6. H. Chi and J. Yao, “A photonic analog-to-digital conversion scheme using Mach-Zehnder modulators with identical half-wave voltages,” Opt. Express 16(2), 567–572 (2008). [CrossRef] [PubMed]
  7. J. Stigwall and S. Galt, “Interferometric analog-to-digital conversion scheme,” Photon. Technol. Lett. 17(2), 468–470 (2005). [CrossRef]
  8. W. Li, H. Zhang, Q. Wu, Z. Zhang, and M. Yao, “All-optical analog-to-digital conversion based on polarization-differential interference and phase modulation,” Photon. Technol. Lett. 19(8), 625–627 (2007). [CrossRef]
  9. T. ?koshi, Optical Fibers (Academic, New York, 1982).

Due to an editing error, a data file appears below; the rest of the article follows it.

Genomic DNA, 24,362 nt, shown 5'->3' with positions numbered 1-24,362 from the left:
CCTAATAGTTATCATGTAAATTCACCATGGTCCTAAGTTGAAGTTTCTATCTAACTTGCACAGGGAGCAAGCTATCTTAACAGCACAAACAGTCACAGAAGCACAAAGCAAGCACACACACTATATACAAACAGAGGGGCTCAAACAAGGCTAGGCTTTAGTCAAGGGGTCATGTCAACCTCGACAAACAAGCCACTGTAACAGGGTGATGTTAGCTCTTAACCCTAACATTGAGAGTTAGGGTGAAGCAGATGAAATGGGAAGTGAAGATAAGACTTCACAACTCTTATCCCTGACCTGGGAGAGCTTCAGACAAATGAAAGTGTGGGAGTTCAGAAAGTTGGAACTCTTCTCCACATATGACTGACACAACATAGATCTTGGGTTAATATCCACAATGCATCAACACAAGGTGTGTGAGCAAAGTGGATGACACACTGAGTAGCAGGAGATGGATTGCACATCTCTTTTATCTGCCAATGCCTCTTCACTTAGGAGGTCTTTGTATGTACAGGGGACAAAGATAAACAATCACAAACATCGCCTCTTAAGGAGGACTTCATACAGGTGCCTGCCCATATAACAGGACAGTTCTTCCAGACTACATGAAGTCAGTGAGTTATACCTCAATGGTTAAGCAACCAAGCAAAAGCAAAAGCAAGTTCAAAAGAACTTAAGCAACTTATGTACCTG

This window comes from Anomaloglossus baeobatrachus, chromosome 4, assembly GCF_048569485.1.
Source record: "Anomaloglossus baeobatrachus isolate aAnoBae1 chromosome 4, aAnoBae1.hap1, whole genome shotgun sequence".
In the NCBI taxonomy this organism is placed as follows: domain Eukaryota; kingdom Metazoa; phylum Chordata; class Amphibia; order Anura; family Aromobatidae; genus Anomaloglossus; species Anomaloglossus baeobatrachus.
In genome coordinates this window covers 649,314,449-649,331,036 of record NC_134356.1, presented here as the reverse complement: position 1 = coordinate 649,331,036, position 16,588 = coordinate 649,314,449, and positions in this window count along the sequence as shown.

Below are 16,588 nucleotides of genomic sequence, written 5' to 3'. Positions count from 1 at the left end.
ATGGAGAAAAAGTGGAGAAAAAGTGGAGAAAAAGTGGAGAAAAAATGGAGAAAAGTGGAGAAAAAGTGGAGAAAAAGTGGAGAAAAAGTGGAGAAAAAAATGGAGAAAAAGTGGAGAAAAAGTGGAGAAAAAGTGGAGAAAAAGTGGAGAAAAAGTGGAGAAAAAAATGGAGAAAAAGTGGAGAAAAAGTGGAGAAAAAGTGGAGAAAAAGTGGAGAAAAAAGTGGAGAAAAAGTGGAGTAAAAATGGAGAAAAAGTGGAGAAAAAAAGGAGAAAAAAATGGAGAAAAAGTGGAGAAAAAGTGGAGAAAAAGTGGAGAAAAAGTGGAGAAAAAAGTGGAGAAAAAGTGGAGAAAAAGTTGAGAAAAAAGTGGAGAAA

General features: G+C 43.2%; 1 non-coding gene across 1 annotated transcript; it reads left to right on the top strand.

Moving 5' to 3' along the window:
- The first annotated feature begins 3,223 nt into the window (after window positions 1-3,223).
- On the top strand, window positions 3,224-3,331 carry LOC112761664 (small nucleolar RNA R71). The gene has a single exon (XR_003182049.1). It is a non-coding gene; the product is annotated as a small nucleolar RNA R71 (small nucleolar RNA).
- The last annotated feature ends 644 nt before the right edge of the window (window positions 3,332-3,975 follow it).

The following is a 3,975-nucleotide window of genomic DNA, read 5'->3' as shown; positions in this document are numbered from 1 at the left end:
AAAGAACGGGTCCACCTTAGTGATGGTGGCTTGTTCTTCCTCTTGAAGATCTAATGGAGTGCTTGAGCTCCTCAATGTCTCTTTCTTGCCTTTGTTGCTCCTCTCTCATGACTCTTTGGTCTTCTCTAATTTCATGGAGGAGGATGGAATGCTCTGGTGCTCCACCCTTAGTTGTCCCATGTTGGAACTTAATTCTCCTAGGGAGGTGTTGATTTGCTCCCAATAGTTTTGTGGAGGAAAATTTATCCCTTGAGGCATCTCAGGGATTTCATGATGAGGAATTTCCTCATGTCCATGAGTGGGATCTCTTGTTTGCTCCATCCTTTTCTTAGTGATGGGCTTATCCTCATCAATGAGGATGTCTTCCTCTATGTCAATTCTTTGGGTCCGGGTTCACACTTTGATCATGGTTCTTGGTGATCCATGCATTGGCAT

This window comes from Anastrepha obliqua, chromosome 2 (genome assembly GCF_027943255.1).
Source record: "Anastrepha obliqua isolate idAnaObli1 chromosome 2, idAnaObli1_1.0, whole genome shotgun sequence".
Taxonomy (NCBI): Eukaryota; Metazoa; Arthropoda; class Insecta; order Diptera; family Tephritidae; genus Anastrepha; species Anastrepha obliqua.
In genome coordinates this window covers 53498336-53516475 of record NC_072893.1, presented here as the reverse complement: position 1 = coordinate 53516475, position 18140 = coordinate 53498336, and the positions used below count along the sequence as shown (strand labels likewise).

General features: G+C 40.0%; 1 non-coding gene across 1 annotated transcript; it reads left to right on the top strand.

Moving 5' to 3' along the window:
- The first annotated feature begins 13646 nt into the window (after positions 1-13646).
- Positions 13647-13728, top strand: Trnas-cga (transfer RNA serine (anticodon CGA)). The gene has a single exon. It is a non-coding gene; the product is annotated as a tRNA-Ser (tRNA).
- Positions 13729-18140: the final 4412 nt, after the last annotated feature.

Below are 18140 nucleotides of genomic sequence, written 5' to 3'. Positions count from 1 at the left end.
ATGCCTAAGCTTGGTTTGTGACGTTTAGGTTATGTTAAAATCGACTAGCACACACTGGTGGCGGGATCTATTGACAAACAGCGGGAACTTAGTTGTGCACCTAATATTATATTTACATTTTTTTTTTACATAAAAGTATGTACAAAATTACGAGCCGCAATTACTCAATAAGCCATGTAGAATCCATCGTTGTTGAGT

10. J. Michael, Demler, High Speed Analog-to-Digital Conversion (Academic, San Diego, 1991).
  11. J. Li and S. He, “Broadband optical modulator of fiber type,” Opt. Express 13(3), 842–846 (2005), http://www.opticsinfobase.org/oe/abstract.cfm?URI=oe-13-3-842 . [CrossRef] [PubMed]
  12. M. Lee, H. E. Katz, C. Erben, D. M. Gill, P. Gopalan, J. D. Heber, and D. J. McGee, “Broadband modulation of light by using an electro-optic polymer,” Science 298(5597), 1401–1403 (2002). [CrossRef] [PubMed]